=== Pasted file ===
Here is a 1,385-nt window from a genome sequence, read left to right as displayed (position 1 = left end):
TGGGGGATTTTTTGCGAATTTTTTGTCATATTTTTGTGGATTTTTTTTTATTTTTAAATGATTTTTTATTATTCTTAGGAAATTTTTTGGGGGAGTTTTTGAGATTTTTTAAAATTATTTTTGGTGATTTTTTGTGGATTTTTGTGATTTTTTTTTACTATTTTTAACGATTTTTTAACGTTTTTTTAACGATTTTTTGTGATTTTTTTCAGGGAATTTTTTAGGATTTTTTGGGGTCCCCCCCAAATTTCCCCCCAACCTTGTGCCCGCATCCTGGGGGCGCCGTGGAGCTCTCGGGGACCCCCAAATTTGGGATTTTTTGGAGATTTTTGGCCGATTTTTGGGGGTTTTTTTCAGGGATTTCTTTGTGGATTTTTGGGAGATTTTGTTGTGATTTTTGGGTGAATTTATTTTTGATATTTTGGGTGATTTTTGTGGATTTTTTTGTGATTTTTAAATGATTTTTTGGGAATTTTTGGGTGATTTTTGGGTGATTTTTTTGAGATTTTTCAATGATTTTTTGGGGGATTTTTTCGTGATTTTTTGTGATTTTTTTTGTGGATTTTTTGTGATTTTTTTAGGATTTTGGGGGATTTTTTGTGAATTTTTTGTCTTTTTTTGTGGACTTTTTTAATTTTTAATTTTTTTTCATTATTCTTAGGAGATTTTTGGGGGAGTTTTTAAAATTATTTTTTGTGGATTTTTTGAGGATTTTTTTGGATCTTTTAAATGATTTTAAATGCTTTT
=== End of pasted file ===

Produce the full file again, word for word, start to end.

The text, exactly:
Here is a 1,385-nt window from a genome sequence, read left to right as displayed (position 1 = left end):
TGGGGGATTTTTTGCGAATTTTTTGTCATATTTTTGTGGATTTTTTTTTATTTTTAAATGATTTTTTATTATTCTTAGGAAATTTTTTGGGGGAGTTTTTGAGATTTTTTAAAATTATTTTTGGTGATTTTTTGTGGATTTTTGTGATTTTTTTTTACTATTTTTAACGATTTTTTAACGTTTTTTTAACGATTTTTTGTGATTTTTTTCAGGGAATTTTTTAGGATTTTTTGGGGTCCCCCCCAAATTTCCCCCCAACCTTGTGCCCGCATCCTGGGGGCGCCGTGGAGCTCTCGGGGACCCCCAAATTTGGGATTTTTTGGAGATTTTTGGCCGATTTTTGGGGGTTTTTTTCAGGGATTTCTTTGTGGATTTTTGGGAGATTTTGTTGTGATTTTTGGGTGAATTTATTTTTGATATTTTGGGTGATTTTTGTGGATTTTTTTGTGATTTTTAAATGATTTTTTGGGAATTTTTGGGTGATTTTTGGGTGATTTTTTTGAGATTTTTCAATGATTTTTTGGGGGATTTTTTCGTGATTTTTTGTGATTTTTTTTGTGGATTTTTTGTGATTTTTTTAGGATTTTGGGGGATTTTTTGTGAATTTTTTGTCTTTTTTTGTGGACTTTTTTAATTTTTAATTTTTTTTCATTATTCTTAGGAGATTTTTGGGGGAGTTTTTAAAATTATTTTTTGTGGATTTTTTGAGGATTTTTTTGGATCTTTTAAATGATTTTAAATGCTTTT